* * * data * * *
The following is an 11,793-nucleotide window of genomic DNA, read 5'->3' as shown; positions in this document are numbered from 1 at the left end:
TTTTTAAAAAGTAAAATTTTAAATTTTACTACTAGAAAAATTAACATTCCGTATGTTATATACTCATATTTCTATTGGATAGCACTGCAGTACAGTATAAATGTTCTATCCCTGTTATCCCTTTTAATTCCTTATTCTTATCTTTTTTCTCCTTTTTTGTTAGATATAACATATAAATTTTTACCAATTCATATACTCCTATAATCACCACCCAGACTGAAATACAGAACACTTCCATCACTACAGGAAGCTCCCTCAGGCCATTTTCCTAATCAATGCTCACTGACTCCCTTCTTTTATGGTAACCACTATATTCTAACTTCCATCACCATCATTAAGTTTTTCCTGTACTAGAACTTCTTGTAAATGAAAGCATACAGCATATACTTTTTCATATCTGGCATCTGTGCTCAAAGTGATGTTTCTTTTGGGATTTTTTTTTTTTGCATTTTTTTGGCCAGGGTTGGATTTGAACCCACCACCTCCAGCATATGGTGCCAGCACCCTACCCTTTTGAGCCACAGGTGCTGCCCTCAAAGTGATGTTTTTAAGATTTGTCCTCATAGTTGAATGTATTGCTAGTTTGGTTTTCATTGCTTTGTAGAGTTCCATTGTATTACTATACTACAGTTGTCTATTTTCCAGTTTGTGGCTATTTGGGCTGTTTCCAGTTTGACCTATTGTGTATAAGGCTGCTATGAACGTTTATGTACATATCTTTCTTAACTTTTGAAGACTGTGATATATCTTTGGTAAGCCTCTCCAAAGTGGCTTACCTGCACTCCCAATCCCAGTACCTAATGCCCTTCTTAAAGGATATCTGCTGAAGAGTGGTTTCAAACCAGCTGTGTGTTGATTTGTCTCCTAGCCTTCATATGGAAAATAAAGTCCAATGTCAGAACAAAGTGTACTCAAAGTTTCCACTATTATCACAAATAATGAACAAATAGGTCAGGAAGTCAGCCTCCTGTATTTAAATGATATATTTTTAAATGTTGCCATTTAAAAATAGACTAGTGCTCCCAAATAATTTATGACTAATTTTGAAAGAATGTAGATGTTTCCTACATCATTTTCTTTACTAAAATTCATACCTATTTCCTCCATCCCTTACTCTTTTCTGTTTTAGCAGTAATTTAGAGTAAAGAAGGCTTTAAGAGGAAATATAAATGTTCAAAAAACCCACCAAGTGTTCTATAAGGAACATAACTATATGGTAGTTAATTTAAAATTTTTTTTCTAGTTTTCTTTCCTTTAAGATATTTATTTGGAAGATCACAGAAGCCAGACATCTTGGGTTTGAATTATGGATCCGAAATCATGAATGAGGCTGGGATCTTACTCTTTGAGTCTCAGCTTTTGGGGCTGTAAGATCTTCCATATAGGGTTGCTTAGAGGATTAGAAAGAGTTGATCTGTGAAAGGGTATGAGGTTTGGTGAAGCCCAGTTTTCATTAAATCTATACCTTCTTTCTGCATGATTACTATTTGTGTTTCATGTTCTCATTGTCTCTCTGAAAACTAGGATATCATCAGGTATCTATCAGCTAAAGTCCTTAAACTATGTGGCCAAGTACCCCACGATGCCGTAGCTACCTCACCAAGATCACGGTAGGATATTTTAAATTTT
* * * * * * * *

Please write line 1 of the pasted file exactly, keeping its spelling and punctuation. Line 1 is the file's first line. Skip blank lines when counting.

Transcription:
The following is an 11,793-nucleotide window of genomic DNA, read 5'->3' as shown; positions in this document are numbered from 1 at the left end: